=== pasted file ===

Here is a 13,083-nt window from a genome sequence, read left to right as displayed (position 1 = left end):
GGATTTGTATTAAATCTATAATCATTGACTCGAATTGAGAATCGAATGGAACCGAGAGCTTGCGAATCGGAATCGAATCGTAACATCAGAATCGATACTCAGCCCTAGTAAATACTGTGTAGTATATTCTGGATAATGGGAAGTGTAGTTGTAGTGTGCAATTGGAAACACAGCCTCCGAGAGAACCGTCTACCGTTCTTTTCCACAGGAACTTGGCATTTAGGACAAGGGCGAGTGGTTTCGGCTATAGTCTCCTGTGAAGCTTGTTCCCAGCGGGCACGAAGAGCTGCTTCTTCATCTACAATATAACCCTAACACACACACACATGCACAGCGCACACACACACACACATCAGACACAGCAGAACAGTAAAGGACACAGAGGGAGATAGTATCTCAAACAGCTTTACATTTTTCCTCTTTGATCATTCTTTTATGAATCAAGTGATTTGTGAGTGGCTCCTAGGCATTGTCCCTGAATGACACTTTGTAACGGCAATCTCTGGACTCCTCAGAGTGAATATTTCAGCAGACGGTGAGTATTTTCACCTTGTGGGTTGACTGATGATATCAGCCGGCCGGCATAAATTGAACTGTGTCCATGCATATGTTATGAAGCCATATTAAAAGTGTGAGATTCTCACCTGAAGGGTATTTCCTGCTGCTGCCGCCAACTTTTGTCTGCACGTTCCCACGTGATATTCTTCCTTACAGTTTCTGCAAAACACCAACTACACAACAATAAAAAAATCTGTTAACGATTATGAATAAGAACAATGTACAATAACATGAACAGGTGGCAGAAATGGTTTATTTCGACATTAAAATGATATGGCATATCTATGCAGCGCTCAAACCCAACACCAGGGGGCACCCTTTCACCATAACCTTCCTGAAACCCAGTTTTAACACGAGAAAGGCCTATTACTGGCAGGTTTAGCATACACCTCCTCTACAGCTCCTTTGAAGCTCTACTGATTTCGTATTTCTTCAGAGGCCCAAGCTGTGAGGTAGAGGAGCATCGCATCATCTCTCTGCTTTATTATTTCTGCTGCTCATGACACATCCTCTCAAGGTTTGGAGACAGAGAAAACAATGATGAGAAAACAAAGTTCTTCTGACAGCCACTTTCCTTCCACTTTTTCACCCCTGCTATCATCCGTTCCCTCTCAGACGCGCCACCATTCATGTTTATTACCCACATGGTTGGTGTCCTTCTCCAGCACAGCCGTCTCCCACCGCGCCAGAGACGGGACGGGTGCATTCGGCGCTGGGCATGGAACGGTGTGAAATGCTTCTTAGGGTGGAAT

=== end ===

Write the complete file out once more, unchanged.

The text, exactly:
Here is a 13,083-nt window from a genome sequence, read left to right as displayed (position 1 = left end):
GGATTTGTATTAAATCTATAATCATTGACTCGAATTGAGAATCGAATGGAACCGAGAGCTTGCGAATCGGAATCGAATCGTAACATCAGAATCGATACTCAGCCCTAGTAAATACTGTGTAGTATATTCTGGATAATGGGAAGTGTAGTTGTAGTGTGCAATTGGAAACACAGCCTCCGAGAGAACCGTCTACCGTTCTTTTCCACAGGAACTTGGCATTTAGGACAAGGGCGAGTGGTTTCGGCTATAGTCTCCTGTGAAGCTTGTTCCCAGCGGGCACGAAGAGCTGCTTCTTCATCTACAATATAACCCTAACACACACACACATGCACAGCGCACACACACACACACATCAGACACAGCAGAACAGTAAAGGACACAGAGGGAGATAGTATCTCAAACAGCTTTACATTTTTCCTCTTTGATCATTCTTTTATGAATCAAGTGATTTGTGAGTGGCTCCTAGGCATTGTCCCTGAATGACACTTTGTAACGGCAATCTCTGGACTCCTCAGAGTGAATATTTCAGCAGACGGTGAGTATTTTCACCTTGTGGGTTGACTGATGATATCAGCCGGCCGGCATAAATTGAACTGTGTCCATGCATATGTTATGAAGCCATATTAAAAGTGTGAGATTCTCACCTGAAGGGTATTTCCTGCTGCTGCCGCCAACTTTTGTCTGCACGTTCCCACGTGATATTCTTCCTTACAGTTTCTGCAAAACACCAACTACACAACAATAAAAAAATCTGTTAACGATTATGAATAAGAACAATGTACAATAACATGAACAGGTGGCAGAAATGGTTTATTTCGACATTAAAATGATATGGCATATCTATGCAGCGCTCAAACCCAACACCAGGGGGCACCCTTTCACCATAACCTTCCTGAAACCCAGTTTTAACACGAGAAAGGCCTATTACTGGCAGGTTTAGCATACACCTCCTCTACAGCTCCTTTGAAGCTCTACTGATTTCGTATTTCTTCAGAGGCCCAAGCTGTGAGGTAGAGGAGCATCGCATCATCTCTCTGCTTTATTATTTCTGCTGCTCATGACACATCCTCTCAAGGTTTGGAGACAGAGAAAACAATGATGAGAAAACAAAGTTCTTCTGACAGCCACTTTCCTTCCACTTTTTCACCCCTGCTATCATCCGTTCCCTCTCAGACGCGCCACCATTCATGTTTATTACCCACATGGTTGGTGTCCTTCTCCAGCACAGCCGTCTCCCACCGCGCCAGAGACGGGACGGGTGCATTCGGCGCTGGGCATGGAACGGTGTGAAATGCTTCTTAGGGTGGAAT